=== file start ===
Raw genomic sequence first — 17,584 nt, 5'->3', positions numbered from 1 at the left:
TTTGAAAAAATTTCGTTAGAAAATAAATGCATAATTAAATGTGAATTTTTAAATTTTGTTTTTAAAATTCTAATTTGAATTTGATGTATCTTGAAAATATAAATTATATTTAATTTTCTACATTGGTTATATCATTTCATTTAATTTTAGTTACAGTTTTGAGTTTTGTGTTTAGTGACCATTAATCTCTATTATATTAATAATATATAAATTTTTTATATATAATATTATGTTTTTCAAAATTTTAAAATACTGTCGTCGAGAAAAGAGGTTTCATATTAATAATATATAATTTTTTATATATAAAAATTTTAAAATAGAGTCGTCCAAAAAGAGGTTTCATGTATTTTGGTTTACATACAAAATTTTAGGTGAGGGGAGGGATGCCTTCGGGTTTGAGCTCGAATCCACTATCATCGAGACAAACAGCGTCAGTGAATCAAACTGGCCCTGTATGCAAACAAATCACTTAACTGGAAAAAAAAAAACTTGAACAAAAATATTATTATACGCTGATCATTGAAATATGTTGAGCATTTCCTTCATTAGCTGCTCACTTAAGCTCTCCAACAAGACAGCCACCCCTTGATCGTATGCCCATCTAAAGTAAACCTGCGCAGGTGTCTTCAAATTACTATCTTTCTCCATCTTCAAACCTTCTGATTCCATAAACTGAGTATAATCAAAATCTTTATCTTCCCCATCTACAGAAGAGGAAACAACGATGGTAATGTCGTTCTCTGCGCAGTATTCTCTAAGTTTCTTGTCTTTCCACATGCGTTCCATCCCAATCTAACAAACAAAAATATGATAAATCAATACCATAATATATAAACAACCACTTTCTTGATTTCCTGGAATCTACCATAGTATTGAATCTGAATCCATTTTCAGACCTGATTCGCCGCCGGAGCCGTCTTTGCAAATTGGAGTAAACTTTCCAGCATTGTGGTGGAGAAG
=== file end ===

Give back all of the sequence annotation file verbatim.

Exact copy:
Raw genomic sequence first — 17,584 nt, 5'->3', positions numbered from 1 at the left:
TTTGAAAAAATTTCGTTAGAAAATAAATGCATAATTAAATGTGAATTTTTAAATTTTGTTTTTAAAATTCTAATTTGAATTTGATGTATCTTGAAAATATAAATTATATTTAATTTTCTACATTGGTTATATCATTTCATTTAATTTTAGTTACAGTTTTGAGTTTTGTGTTTAGTGACCATTAATCTCTATTATATTAATAATATATAAATTTTTTATATATAATATTATGTTTTTCAAAATTTTAAAATACTGTCGTCGAGAAAAGAGGTTTCATATTAATAATATATAATTTTTTATATATAAAAATTTTAAAATAGAGTCGTCCAAAAAGAGGTTTCATGTATTTTGGTTTACATACAAAATTTTAGGTGAGGGGAGGGATGCCTTCGGGTTTGAGCTCGAATCCACTATCATCGAGACAAACAGCGTCAGTGAATCAAACTGGCCCTGTATGCAAACAAATCACTTAACTGGAAAAAAAAAAACTTGAACAAAAATATTATTATACGCTGATCATTGAAATATGTTGAGCATTTCCTTCATTAGCTGCTCACTTAAGCTCTCCAACAAGACAGCCACCCCTTGATCGTATGCCCATCTAAAGTAAACCTGCGCAGGTGTCTTCAAATTACTATCTTTCTCCATCTTCAAACCTTCTGATTCCATAAACTGAGTATAATCAAAATCTTTATCTTCCCCATCTACAGAAGAGGAAACAACGATGGTAATGTCGTTCTCTGCGCAGTATTCTCTAAGTTTCTTGTCTTTCCACATGCGTTCCATCCCAATCTAACAAACAAAAATATGATAAATCAATACCATAATATATAAACAACCACTTTCTTGATTTCCTGGAATCTACCATAGTATTGAATCTGAATCCATTTTCAGACCTGATTCGCCGCCGGAGCCGTCTTTGCAAATTGGAGTAAACTTTCCAGCATTGTGGTGGAGAAG